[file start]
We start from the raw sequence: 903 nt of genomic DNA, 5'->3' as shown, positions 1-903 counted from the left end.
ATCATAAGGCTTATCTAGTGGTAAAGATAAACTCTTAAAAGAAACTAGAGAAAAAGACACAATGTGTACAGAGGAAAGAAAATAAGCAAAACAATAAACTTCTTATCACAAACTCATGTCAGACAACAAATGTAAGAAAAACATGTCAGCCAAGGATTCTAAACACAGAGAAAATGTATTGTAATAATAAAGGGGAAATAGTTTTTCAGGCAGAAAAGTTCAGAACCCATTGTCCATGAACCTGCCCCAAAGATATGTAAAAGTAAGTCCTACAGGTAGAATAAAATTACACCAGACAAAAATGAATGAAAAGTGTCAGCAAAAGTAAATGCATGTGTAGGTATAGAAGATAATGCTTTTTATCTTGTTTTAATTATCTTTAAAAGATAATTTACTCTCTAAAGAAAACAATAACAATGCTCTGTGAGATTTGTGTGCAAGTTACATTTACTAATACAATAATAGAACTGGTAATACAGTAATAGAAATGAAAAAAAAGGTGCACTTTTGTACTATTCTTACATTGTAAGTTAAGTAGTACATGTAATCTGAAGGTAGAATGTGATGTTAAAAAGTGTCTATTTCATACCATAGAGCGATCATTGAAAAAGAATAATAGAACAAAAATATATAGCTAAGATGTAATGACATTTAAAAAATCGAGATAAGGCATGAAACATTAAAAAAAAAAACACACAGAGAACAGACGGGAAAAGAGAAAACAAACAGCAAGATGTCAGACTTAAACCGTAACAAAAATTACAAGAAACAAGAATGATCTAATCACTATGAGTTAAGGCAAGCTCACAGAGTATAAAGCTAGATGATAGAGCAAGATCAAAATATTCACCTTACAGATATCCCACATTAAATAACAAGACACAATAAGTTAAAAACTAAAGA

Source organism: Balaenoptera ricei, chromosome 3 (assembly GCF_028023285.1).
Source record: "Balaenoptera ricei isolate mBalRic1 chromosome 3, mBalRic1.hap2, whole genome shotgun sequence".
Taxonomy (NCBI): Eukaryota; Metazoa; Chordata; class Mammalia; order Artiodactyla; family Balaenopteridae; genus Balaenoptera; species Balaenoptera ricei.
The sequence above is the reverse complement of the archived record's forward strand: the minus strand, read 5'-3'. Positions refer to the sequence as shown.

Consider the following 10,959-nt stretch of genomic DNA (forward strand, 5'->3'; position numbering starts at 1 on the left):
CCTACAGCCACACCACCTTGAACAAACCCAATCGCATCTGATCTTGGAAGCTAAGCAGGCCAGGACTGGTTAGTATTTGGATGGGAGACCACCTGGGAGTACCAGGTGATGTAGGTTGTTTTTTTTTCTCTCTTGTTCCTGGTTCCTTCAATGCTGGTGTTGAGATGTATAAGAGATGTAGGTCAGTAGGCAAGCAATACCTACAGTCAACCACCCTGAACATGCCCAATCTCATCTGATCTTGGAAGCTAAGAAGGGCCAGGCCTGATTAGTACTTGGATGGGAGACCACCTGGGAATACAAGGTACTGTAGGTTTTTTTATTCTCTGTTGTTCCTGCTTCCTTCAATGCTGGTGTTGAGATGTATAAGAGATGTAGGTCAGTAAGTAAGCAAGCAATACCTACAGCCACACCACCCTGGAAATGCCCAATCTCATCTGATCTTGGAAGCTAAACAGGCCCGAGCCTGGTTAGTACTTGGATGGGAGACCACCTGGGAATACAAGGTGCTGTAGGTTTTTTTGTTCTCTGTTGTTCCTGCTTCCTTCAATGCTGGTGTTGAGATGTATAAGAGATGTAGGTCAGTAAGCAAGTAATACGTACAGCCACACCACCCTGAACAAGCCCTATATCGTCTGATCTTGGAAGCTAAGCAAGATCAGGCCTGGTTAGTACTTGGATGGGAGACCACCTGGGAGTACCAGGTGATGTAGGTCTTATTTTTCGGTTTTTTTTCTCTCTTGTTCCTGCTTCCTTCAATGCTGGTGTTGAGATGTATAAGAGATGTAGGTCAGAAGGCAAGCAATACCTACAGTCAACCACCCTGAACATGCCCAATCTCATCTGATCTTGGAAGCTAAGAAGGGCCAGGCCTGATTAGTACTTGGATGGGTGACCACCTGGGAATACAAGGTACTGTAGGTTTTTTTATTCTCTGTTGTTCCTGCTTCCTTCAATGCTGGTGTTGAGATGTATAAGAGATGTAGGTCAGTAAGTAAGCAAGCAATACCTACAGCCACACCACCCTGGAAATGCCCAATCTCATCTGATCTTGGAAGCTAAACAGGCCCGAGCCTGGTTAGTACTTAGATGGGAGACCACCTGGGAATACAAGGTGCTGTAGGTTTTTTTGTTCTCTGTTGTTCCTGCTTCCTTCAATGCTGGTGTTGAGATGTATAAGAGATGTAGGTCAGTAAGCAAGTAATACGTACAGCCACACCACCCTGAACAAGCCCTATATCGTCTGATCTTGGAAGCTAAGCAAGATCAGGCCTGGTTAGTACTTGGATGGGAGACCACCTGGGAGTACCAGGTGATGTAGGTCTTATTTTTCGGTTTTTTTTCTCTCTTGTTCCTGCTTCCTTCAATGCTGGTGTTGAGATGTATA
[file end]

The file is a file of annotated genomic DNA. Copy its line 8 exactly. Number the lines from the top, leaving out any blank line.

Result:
CCTACAGCCACACCACCTTGAACAAACCCAATCGCATCTGATCTTGGAAGCTAAGCAGGCCAGGACTGGTTAGTATTTGGATGGGAGACCACCTGGGAGTACCAGGTGATGTAGGTTGTTTTTTTTTCTCTCTTGTTCCTGGTTCCTTCAATGCTGGTGTTGAGATGTATAAGAGATGTAGGTCAGTAGGCAAGCAATACCTACAGTCAACCACCCTGAACATGCCCAATCTCATCTGATCTTGGAAGCTAAGAAGGGCCAGGCCTGATTAGTACTTGGATGGGAGACCACCTGGGAATACAAGGTACTGTAGGTTTTTTTATTCTCTGTTGTTCCTGCTTCCTTCAATGCTGGTGTTGAGATGTATAAGAGATGTAGGTCAGTAAGTAAGCAAGCAATACCTACAGCCACACCACCCTGGAAATGCCCAATCTCATCTGATCTTGGAAGCTAAACAGGCCCGAGCCTGGTTAGTACTTGGATGGGAGACCACCTGGGAATACAAGGTGCTGTAGGTTTTTTTGTTCTCTGTTGTTCCTGCTTCCTTCAATGCTGGTGTTGAGATGTATAAGAGATGTAGGTCAGTAAGCAAGTAATACGTACAGCCACACCACCCTGAACAAGCCCTATATCGTCTGATCTTGGAAGCTAAGCAAGATCAGGCCTGGTTAGTACTTGGATGGGAGACCACCTGGGAGTACCAGGTGATGTAGGTCTTATTTTTCGGTTTTTTTTCTCTCTTGTTCCTGCTTCCTTCAATGCTGGTGTTGAGATGTATAAGAGATGTAGGTCAGAAGGCAAGCAATACCTACAGTCAACCACCCTGAACATGCCCAATCTCATCTGATCTTGGAAGCTAAGAAGGGCCAGGCCTGATTAGTACTTGGATGGGTGACCACCTGGGAATACAAGGTACTGTAGGTTTTTTTATTCTCTGTTGTTCCTGCTTCCTTCAATGCTGGTGTTGAGATGTATAAGAGATGTAGGTCAGTAAGTAAGCAAGCAATACCTACAGCCACACCACCCTGGAAATGCCCAATCTCATCTGATCTTGGAAGCTAAACAGGCCCGAGCCTGGTTAGTACTTAGATGGGAGACCACCTGGGAATACAAGGTGCTGTAGGTTTTTTTGTTCTCTGTTGTTCCTGCTTCCTTCAATGCTGGTGTTGAGATGTATAAGAGATGTAGGTCAGTAAGCAAGTAATACGTACAGCCACACCACCCTGAACAAGCCCTATATCGTCTGATCTTGGAAGCTAAGCAAGATCAGGCCTGGTTAGTACTTGGATGGGAGACCACCTGGGAGTACCAGGTGATGTAGGTCTTATTTTTCGGTTTTTTTTCTCTCTTGTTCCTGCTTCCTTCAATGCTGGTGTTGAGATGTATA